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LCR Measurements

Discussion in 'Electronic Design' started by [email protected], Aug 20, 2007.

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  1. Guest


    I have a question that I hope somebody can help me with. I have a LCR
    meter and I am sweeping some components. I am recording |Z| and the
    phase angle. How can I calculate the R, L, and C at each of the
    different frequencies I have recorded.

  2. Joel Kolstad

    Joel Kolstad Guest

    Mmm... are you sure this isn't a homework question?

    Take the measurement you have (magnitude and angle) and express it in
    rectangular coordinates, Z=R+jX. R is the resistance, and then knowing that
    X=2*pi*L or -1/(2*pi*C), you can solve for C. (If X is positive, you have an
    inductor, otherwise it's a capacitor, of course.)
  3. Guest

    No.... it's not a homework question. jX will indicate if the circuit
    is capacitive or inductive. However, I have a series RLC circuit and
    would like to calculate the R,L, and C from the lcr data. The part I'm
    having a problem with is extracting the L and C values individually.
  4. Joel Kolstad

    Joel Kolstad Guest

    Ah, OK. This is impossible to do if you measure the impedance at only one
    frequency (since you have three unknowns -- R, L, and C -- but only two
    equations, Re(Z) and Im(Z) ). What you do instead is:

    1) Measure the impedance at two (or more) frequencies, set up a system of
    equations and solve (use, e.g., least-squares fitting if you use more than two
    equations). Most LCR meters will let you choose at least two different test
    2) (The way people usually do this...) Use an adjustable frequency generator,
    connect your circuit to its output, and sweep the frequency until you maximize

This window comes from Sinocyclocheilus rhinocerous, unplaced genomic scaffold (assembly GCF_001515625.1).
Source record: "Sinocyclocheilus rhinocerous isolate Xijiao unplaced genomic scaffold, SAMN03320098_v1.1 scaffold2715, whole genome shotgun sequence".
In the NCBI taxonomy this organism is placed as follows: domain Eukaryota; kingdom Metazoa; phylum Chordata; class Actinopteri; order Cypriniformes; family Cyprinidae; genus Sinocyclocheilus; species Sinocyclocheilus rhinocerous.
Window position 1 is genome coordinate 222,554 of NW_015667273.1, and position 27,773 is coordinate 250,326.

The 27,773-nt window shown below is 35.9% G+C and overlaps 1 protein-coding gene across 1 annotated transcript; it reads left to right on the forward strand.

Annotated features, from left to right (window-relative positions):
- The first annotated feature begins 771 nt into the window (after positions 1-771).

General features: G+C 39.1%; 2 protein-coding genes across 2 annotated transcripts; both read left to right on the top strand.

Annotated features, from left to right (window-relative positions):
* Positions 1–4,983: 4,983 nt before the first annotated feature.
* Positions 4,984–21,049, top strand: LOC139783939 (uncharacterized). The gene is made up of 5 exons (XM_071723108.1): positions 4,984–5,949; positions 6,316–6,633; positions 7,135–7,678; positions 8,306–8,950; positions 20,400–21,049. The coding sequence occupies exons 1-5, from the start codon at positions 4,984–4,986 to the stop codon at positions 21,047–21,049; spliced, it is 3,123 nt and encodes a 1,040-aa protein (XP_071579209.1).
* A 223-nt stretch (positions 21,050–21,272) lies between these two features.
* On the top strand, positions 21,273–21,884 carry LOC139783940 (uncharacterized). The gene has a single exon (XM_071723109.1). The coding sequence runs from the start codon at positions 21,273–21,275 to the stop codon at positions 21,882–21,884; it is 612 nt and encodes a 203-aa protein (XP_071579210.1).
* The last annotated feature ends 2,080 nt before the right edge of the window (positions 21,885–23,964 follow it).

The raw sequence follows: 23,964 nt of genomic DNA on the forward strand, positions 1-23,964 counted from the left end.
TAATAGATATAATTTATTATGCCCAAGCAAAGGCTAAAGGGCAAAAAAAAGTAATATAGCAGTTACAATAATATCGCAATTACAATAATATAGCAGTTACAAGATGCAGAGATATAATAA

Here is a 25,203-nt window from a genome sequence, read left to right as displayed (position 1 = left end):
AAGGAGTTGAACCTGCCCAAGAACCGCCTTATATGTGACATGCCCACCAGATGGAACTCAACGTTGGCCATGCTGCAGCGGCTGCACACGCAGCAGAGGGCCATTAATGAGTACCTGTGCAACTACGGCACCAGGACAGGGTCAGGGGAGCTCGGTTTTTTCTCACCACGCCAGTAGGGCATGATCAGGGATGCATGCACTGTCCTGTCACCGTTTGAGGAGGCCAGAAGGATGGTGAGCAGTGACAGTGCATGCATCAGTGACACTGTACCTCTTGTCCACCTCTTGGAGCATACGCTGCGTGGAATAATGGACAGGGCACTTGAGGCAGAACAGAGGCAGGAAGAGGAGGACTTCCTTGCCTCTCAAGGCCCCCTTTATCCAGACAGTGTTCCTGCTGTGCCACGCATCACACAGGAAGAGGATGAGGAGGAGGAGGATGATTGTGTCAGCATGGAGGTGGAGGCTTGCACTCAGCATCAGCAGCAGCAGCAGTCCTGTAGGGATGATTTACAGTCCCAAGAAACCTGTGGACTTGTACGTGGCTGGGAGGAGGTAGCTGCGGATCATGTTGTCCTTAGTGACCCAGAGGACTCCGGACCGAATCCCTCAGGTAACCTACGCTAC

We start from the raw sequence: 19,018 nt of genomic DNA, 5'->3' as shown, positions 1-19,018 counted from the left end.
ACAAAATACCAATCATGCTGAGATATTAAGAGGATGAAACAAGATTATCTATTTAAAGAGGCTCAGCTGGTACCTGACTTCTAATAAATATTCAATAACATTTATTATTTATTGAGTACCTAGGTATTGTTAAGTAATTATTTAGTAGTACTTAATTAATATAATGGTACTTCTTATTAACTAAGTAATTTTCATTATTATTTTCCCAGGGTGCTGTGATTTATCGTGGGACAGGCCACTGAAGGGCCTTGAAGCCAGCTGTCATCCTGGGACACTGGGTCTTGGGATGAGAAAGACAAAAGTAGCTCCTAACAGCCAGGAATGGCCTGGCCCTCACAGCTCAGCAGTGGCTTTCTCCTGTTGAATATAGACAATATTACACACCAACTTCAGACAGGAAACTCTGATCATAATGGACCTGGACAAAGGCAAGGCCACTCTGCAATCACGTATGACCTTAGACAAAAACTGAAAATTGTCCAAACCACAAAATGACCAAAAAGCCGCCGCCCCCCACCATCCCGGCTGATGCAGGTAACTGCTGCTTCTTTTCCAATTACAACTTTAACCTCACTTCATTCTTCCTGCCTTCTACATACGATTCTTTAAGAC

the current through the circuit (this corresponds to the minimum |Z|). The
    idea here is that a current maximum is reached at resonance, at which point
    f*L=1/(f*C), and now that you have enough information to solve for all the
    3) (Seemed to be a popular lab exercise in school...) Similar to #2, you find
    the 3dB points of the impedances response as well as the resonant frequency,
    then you compute Q, and since you can reasure the resistance directly from Q
    and R you can compute L or C from Q~=2pi*fL/R or Q~=1/(2pi*fC*R). I believe
    the idea is that this approach tends to be a little more accurate than (2)
    since by measuring both 3dB points you're doing a bit of averaging and are
    somewhat out from resonances where, if you have a high-Q circuit, measurement
    accuracy is often compromised.

    If you're lucky enough to have access to a network analyzer, you just tell it
    to measure S_{11} over some frequency range and it'll then find the minimum
    |Z| for you and read out the R, L, and C directly at that point. :) The
    network analyzer approach is also useful to give you some idea of how accurate
    a simple series RLC model is for your particular circuit.

  5. Guest

    Thanks for your help!
  6. Guest

    I am not expert
    but if measures the answer to an impulse
    you do not succeed to go back to the transfer function
    and to calculate poles and zero then
    and knowing the structure of the net
    to go back to the values?
    aspect answers from who is more expert than me
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